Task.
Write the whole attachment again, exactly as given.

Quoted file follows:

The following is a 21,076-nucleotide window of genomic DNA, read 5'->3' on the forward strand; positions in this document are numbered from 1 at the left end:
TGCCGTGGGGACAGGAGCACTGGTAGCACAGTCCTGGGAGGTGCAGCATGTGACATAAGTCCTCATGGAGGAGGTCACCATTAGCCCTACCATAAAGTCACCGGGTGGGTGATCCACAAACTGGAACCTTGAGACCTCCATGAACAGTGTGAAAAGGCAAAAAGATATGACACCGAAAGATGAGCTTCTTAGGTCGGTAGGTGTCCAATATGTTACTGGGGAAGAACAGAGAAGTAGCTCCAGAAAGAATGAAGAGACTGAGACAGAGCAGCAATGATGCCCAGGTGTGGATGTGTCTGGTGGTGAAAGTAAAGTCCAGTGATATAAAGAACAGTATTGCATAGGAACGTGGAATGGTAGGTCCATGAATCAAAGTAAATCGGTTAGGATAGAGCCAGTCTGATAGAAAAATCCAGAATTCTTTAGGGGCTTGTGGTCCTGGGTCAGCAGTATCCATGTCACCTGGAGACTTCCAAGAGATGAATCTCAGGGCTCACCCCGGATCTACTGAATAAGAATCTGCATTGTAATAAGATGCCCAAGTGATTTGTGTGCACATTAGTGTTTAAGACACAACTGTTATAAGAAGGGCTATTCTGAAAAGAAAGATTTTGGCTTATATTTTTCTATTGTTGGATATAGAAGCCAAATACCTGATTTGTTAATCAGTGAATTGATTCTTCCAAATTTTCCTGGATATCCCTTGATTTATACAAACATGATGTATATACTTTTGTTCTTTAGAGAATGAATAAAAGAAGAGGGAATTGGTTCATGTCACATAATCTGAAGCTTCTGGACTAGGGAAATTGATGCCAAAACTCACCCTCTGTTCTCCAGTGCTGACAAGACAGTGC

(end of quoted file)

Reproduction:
The following is a 21,076-nucleotide window of genomic DNA, read 5'->3' on the forward strand; positions in this document are numbered from 1 at the left end:
TGCCGTGGGGACAGGAGCACTGGTAGCACAGTCCTGGGAGGTGCAGCATGTGACATAAGTCCTCATGGAGGAGGTCACCATTAGCCCTACCATAAAGTCACCGGGTGGGTGATCCACAAACTGGAACCTTGAGACCTCCATGAACAGTGTGAAAAGGCAAAAAGATATGACACCGAAAGATGAGCTTCTTAGGTCGGTAGGTGTCCAATATGTTACTGGGGAAGAACAGAGAAGTAGCTCCAGAAAGAATGAAGAGACTGAGACAGAGCAGCAATGATGCCCAGGTGTGGATGTGTCTGGTGGTGAAAGTAAAGTCCAGTGATATAAAGAACAGTATTGCATAGGAACGTGGAATGGTAGGTCCATGAATCAAAGTAAATCGGTTAGGATAGAGCCAGTCTGATAGAAAAATCCAGAATTCTTTAGGGGCTTGTGGTCCTGGGTCAGCAGTATCCATGTCACCTGGAGACTTCCAAGAGATGAATCTCAGGGCTCACCCCGGATCTACTGAATAAGAATCTGCATTGTAATAAGATGCCCAAGTGATTTGTGTGCACATTAGTGTTTAAGACACAACTGTTATAAGAAGGGCTATTCTGAAAAGAAAGATTTTGGCTTATATTTTTCTATTGTTGGATATAGAAGCCAAATACCTGATTTGTTAATCAGTGAATTGATTCTTCCAAATTTTCCTGGATATCCCTTGATTTATACAAACATGATGTATATACTTTTGTTCTTTAGAGAATGAATAAAAGAAGAGGGAATTGGTTCATGTCACATAATCTGAAGCTTCTGGACTAGGGAAATTGATGCCAAAACTCACCCTCTGTTCTCCAGTGCTGACAAGACAGTGC